Many workers will have to settle for a pat on the back, rather than a relaxing day off, this Labor Day, new research shows.
A study by Bloomberg BNA revealed that although nearly all employers will give Labor Day — created to honor the American worker — as a paid holiday, close to 40 percent will require at least some employees trudge into work.
The research found that larger companies — those with more than 1,000 employees — were twice as likely as their smaller counterparts to require at least some employees report to work on the holiday.
Labor Day, celebrated on the first Monday in September, is one of 10 official federal U.S. holidays. The holiday has its origins in the late 1880s, when trade unions organized the first Labor Day parades and picnics. It first became a federal holiday in 1894.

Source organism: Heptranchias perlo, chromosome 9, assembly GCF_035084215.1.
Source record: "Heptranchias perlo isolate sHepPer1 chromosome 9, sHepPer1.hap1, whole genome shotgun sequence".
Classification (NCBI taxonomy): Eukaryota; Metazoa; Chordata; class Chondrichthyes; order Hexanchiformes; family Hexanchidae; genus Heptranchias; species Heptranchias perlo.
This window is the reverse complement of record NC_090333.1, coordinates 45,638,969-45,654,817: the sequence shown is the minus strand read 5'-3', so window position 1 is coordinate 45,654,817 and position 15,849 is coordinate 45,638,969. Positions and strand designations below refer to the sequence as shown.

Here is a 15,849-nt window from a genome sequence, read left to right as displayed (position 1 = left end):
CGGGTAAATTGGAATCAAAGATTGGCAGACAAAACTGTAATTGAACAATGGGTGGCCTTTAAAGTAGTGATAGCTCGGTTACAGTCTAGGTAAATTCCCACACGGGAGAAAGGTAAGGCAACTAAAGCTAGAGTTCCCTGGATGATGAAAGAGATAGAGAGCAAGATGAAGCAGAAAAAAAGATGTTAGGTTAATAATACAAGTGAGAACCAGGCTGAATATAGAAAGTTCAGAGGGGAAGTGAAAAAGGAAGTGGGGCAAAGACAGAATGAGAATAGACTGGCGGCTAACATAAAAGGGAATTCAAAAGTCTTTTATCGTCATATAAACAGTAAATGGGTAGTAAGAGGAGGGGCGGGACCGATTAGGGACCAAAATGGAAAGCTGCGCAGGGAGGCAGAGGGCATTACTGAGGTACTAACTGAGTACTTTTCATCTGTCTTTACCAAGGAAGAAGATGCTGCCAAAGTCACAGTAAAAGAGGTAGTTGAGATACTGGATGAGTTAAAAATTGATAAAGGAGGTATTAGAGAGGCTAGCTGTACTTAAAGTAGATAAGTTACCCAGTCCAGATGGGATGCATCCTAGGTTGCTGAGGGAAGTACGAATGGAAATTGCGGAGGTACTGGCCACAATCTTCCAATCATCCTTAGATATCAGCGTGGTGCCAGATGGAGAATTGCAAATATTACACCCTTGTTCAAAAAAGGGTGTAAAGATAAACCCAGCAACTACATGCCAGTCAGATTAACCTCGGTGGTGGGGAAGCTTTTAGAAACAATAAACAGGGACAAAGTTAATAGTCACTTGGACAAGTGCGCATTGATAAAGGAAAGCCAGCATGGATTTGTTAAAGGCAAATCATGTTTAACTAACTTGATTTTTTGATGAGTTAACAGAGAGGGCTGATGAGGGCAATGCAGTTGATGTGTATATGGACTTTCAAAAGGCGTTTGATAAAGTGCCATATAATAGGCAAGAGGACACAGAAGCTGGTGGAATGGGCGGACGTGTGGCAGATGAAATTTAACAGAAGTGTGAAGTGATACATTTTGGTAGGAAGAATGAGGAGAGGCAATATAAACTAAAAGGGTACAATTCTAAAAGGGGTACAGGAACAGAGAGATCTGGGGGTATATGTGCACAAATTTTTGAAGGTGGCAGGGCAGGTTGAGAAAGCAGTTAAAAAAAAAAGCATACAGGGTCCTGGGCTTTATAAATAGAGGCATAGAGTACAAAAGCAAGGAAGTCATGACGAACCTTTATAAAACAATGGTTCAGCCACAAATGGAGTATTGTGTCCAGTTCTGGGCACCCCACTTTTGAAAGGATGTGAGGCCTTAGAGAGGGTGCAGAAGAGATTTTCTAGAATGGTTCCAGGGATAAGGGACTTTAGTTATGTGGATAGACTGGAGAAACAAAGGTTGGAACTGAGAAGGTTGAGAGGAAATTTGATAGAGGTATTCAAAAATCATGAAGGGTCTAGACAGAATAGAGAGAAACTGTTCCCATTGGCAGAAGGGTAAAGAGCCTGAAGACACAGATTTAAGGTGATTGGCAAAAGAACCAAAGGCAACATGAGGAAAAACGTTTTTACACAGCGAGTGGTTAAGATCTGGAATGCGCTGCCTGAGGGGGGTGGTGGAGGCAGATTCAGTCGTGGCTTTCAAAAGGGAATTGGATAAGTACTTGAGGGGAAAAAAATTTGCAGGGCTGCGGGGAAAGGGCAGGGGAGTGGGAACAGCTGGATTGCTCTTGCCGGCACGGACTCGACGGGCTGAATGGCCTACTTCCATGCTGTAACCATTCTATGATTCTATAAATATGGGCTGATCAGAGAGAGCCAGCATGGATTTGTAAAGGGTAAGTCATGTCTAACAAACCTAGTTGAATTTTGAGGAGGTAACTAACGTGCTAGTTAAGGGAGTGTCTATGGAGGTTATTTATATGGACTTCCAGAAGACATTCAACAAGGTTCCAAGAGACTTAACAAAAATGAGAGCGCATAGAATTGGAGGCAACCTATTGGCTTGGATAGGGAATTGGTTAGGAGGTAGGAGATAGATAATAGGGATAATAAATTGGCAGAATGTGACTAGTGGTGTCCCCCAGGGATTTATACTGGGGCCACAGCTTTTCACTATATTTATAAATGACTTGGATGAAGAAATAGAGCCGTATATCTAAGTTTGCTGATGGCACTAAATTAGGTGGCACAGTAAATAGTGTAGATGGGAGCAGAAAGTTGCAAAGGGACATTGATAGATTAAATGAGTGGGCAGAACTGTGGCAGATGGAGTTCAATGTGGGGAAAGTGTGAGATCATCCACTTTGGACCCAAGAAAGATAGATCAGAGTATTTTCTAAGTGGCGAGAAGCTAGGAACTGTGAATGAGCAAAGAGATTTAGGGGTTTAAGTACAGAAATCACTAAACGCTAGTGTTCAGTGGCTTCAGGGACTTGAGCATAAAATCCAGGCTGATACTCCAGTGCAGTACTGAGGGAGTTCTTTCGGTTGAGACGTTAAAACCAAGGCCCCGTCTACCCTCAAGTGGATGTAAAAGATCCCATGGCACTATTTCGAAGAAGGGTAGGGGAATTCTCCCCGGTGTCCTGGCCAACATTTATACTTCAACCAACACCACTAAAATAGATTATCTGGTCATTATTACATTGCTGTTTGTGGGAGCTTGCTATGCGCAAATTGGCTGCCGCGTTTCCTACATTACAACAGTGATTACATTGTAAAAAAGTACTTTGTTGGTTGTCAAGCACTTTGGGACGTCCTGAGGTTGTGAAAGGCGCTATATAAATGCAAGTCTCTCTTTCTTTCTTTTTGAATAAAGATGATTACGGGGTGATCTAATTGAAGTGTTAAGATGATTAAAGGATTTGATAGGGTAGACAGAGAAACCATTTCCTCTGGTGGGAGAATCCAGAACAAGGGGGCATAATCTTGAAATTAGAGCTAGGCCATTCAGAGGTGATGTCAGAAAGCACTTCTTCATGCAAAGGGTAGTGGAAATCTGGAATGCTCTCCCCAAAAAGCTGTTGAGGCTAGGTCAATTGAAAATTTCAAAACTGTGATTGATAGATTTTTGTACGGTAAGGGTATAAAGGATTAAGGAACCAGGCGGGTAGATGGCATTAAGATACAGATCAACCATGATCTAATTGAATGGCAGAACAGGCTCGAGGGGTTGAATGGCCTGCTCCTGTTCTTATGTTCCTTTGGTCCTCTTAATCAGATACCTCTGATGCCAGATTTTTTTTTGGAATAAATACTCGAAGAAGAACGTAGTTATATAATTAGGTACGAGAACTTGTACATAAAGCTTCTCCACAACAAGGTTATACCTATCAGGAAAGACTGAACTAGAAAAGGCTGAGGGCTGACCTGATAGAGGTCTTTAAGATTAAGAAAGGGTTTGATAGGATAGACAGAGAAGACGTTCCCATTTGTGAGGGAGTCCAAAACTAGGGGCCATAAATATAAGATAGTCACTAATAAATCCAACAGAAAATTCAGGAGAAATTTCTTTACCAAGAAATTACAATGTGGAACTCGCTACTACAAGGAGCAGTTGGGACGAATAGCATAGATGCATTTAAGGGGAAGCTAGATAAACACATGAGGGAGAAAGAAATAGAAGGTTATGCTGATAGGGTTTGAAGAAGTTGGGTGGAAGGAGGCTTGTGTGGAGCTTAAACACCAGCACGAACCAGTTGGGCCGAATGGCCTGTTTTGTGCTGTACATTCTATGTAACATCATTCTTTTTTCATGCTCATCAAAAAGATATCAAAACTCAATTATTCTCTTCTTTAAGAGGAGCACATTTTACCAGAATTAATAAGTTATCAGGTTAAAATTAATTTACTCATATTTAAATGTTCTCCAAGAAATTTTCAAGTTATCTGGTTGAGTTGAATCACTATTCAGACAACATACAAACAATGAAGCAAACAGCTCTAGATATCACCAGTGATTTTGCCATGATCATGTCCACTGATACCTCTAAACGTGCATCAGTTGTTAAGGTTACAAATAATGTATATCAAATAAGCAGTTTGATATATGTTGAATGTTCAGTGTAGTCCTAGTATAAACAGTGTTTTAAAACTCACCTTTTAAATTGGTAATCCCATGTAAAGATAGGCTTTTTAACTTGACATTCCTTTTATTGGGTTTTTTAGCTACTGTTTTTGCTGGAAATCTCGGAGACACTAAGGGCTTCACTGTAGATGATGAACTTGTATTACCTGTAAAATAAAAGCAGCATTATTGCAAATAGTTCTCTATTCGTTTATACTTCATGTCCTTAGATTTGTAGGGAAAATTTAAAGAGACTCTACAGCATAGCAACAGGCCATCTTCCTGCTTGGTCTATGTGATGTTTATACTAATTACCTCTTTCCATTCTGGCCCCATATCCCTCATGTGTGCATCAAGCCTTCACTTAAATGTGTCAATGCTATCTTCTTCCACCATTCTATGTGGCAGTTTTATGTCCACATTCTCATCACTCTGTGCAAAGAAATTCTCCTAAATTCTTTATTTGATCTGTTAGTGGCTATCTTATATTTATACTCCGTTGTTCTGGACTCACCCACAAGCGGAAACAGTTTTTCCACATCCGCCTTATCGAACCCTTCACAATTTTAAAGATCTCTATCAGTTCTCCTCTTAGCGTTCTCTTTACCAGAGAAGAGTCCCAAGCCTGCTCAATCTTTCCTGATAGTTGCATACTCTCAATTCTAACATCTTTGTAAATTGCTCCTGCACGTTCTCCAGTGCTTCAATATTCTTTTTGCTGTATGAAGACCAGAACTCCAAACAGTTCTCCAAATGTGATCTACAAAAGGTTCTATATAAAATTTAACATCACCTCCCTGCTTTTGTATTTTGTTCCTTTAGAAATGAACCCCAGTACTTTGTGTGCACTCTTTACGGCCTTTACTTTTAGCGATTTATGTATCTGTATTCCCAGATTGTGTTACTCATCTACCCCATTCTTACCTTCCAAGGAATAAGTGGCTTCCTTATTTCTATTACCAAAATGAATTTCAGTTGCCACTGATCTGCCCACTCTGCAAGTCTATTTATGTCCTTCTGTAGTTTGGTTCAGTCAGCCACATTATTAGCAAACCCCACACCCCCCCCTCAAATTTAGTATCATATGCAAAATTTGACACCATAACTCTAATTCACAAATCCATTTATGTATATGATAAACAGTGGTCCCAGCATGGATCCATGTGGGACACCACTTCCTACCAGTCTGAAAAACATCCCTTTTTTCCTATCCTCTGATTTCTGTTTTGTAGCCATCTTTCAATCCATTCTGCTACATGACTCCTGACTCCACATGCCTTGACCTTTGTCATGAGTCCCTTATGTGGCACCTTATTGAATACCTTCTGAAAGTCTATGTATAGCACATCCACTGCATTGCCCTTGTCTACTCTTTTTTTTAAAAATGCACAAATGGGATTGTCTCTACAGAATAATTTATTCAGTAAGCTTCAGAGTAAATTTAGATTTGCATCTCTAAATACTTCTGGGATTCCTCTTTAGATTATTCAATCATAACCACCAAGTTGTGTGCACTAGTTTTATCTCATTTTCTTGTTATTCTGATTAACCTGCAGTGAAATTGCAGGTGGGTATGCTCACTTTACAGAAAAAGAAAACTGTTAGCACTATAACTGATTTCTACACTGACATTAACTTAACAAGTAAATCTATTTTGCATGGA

"In today's workplace, employers in the nonbusiness sector are about twice as likely to require some workers to toil on Labor Day than are manufacturers or nonmanufacturing businesses," said Matthew Sottong, director of surveys for Bloomberg BNA.
Specifically, the study shows that that 61 percent of nonbusiness establishments — which include health care, government, education, membership and social services, and religious organizations — require some employees to work on Labor Day, compared with 32 percent of nonmanufacturing firms and 30 percent of manufacturers.
Those employees who do have to work on Labor Day shouldn't expect any type of workplace celebrations to commemorate the holiday. The research discovered that only 4 percent of employers overall sponsor Labor Day events or activities, compared with 28 percent who hold Christmas parties, 14 percent who host Thanksgiving celebrations and 11 percent who host Veterans Day events.
The study was based on surveys of more than 500 human resource professionals from around the United States representing a variety of industry sectors.